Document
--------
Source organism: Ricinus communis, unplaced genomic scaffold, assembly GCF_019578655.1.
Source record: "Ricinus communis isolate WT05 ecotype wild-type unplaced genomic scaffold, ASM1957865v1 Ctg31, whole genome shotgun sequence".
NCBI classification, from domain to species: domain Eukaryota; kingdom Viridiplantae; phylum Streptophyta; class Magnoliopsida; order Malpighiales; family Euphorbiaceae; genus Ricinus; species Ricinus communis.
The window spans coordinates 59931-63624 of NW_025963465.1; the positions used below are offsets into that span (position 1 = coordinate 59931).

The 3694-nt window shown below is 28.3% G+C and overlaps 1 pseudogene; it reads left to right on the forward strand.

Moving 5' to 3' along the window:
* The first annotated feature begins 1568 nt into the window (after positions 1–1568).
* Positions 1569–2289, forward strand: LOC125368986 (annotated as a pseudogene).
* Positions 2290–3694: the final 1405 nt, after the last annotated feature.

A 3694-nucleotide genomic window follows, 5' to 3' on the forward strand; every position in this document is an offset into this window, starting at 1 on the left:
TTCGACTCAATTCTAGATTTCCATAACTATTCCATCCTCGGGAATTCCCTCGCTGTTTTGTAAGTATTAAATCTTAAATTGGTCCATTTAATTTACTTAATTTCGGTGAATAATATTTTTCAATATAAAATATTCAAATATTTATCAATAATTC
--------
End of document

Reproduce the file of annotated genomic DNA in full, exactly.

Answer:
Source organism: Ricinus communis, unplaced genomic scaffold, assembly GCF_019578655.1.
Source record: "Ricinus communis isolate WT05 ecotype wild-type unplaced genomic scaffold, ASM1957865v1 Ctg31, whole genome shotgun sequence".
NCBI classification, from domain to species: domain Eukaryota; kingdom Viridiplantae; phylum Streptophyta; class Magnoliopsida; order Malpighiales; family Euphorbiaceae; genus Ricinus; species Ricinus communis.
The window spans coordinates 59931-63624 of NW_025963465.1; the positions used below are offsets into that span (position 1 = coordinate 59931).

The 3694-nt window shown below is 28.3% G+C and overlaps 1 pseudogene; it reads left to right on the forward strand.

Moving 5' to 3' along the window:
* The first annotated feature begins 1568 nt into the window (after positions 1–1568).
* Positions 1569–2289, forward strand: LOC125368986 (annotated as a pseudogene).
* Positions 2290–3694: the final 1405 nt, after the last annotated feature.

A 3694-nucleotide genomic window follows, 5' to 3' on the forward strand; every position in this document is an offset into this window, starting at 1 on the left:
TTCGACTCAATTCTAGATTTCCATAACTATTCCATCCTCGGGAATTCCCTCGCTGTTTTGTAAGTATTAAATCTTAAATTGGTCCATTTAATTTACTTAATTTCGGTGAATAATATTTTTCAATATAAAATATTCAAATATTTATCAATAATTC